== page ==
YOU ARE HERE: LAT HomeCollections

2 Critics of Hollywood Renewal Quit Race

August 03, 1986|KENNETH J. FANUCCHI | Times Staff Writer

Two critics of the citizens advisory organization for Hollywood redevelopment have decided not to run for office within the group, saying they have no chance of winning.

Brian Moore and Doreet Rotman, nominated for president and secretary, respectively, of the Hollywood Redevelopment Project Area Committee, said they will withdraw their nominations at Monday's meeting, when elections will be conducted to replace Marshall A. Caskey, chairman; Bill Welsh, vice chairman, and Norris D. Lineweaver, secretary.

Caskey and Welsh are not seeking reelection. Lineweaver, executive director of the Hollywood YMCA, hopes to replace Caskey. Other nominees are William Menton, a tenant, for vice chairman, and Margaret LaKretz, a businesswoman, for secretary.

Moore and Rotman were nominated at the last committee meeting after they and three other members walked out to protest what they said was the improperly conducted election of members in June.

"I did not ask to be nominated, I could not get elected anyway, and the chairman should be someone who agrees with the committee majority," Moore said. "Since I disagree with so many actions of the committee, I am not the right guy for the job."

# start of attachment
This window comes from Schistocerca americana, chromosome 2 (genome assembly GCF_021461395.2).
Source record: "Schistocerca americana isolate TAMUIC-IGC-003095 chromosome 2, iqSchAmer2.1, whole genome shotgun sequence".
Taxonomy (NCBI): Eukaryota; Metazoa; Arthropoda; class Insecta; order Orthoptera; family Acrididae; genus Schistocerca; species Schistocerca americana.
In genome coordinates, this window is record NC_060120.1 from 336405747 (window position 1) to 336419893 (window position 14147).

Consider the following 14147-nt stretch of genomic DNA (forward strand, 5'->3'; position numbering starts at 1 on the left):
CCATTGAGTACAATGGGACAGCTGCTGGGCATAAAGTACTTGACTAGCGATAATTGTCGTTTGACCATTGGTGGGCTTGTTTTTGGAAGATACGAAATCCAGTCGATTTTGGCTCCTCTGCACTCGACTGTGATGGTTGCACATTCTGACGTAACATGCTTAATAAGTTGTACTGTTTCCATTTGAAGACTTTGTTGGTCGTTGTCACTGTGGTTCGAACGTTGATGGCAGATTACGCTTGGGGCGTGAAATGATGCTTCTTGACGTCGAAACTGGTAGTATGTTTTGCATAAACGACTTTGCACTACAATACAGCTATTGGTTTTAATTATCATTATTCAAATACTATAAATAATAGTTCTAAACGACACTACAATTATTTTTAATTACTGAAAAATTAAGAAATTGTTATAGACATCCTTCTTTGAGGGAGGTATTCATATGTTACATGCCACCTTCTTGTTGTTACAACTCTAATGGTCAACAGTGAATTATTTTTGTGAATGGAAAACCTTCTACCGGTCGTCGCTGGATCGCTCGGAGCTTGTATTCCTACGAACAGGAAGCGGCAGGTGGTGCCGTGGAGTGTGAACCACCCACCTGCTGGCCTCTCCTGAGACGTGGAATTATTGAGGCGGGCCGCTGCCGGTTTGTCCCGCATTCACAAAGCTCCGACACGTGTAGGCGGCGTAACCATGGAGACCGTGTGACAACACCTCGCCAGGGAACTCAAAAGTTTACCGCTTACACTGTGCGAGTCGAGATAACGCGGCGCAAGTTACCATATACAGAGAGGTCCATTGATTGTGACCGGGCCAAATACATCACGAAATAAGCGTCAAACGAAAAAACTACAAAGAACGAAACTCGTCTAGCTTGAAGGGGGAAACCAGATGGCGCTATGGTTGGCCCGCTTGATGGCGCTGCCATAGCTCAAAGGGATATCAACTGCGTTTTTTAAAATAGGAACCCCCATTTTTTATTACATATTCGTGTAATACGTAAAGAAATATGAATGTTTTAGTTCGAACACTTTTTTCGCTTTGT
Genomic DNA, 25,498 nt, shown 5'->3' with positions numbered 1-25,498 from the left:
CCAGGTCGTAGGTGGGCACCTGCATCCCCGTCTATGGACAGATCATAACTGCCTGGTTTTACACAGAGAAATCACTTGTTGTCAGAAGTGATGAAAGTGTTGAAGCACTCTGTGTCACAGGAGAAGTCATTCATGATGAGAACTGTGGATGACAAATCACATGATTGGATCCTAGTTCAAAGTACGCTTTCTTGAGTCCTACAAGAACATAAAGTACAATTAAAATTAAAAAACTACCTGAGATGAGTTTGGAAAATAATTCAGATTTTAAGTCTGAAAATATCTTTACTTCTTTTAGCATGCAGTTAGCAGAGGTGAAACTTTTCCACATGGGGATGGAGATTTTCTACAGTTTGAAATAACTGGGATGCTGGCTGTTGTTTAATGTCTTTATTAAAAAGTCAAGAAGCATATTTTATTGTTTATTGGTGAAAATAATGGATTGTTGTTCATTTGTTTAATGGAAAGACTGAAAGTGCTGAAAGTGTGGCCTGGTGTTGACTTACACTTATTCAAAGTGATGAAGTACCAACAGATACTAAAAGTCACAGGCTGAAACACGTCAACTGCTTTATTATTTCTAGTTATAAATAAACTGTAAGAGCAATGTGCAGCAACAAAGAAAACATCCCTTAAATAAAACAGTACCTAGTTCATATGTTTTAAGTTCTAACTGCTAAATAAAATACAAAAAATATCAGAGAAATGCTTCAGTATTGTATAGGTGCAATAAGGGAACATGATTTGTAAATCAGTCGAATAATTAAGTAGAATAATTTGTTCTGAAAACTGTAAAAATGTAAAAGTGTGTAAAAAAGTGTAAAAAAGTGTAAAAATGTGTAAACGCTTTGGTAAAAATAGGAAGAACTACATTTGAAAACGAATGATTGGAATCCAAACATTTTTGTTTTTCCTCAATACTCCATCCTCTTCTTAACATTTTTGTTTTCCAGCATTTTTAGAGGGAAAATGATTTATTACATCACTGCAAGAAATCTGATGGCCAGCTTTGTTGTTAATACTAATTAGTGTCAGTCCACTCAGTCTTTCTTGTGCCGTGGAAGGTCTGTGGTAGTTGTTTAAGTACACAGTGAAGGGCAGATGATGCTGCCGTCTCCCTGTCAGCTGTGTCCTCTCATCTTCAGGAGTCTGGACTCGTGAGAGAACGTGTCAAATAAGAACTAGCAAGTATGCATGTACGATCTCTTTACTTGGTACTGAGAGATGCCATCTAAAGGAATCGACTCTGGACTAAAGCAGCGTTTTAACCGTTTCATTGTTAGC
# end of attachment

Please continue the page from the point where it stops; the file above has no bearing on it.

Rotman echoed Moore's comments, adding that "I am not in their (the committee majority's) clique."

Moore and Rotman contend that the committee is dominated by representatives of big development to the detriment of Hollywood residents, property owners and small business people.

The 25-member committee is the official community advisory agency on Hollywood redevelopment for the Los Angeles Community Redevelopment Agency. Although the committee can only advise, its positions on such measures as density, traffic improvements, rehabilitation, preservation and new development carry influence with the Community Redevelopment Agency.

Caskey, the committee's first and only chairman since its formation three years ago, said the agency would have to have a good reason to ignore the committee's recommendations.

Los Angeles Times Articles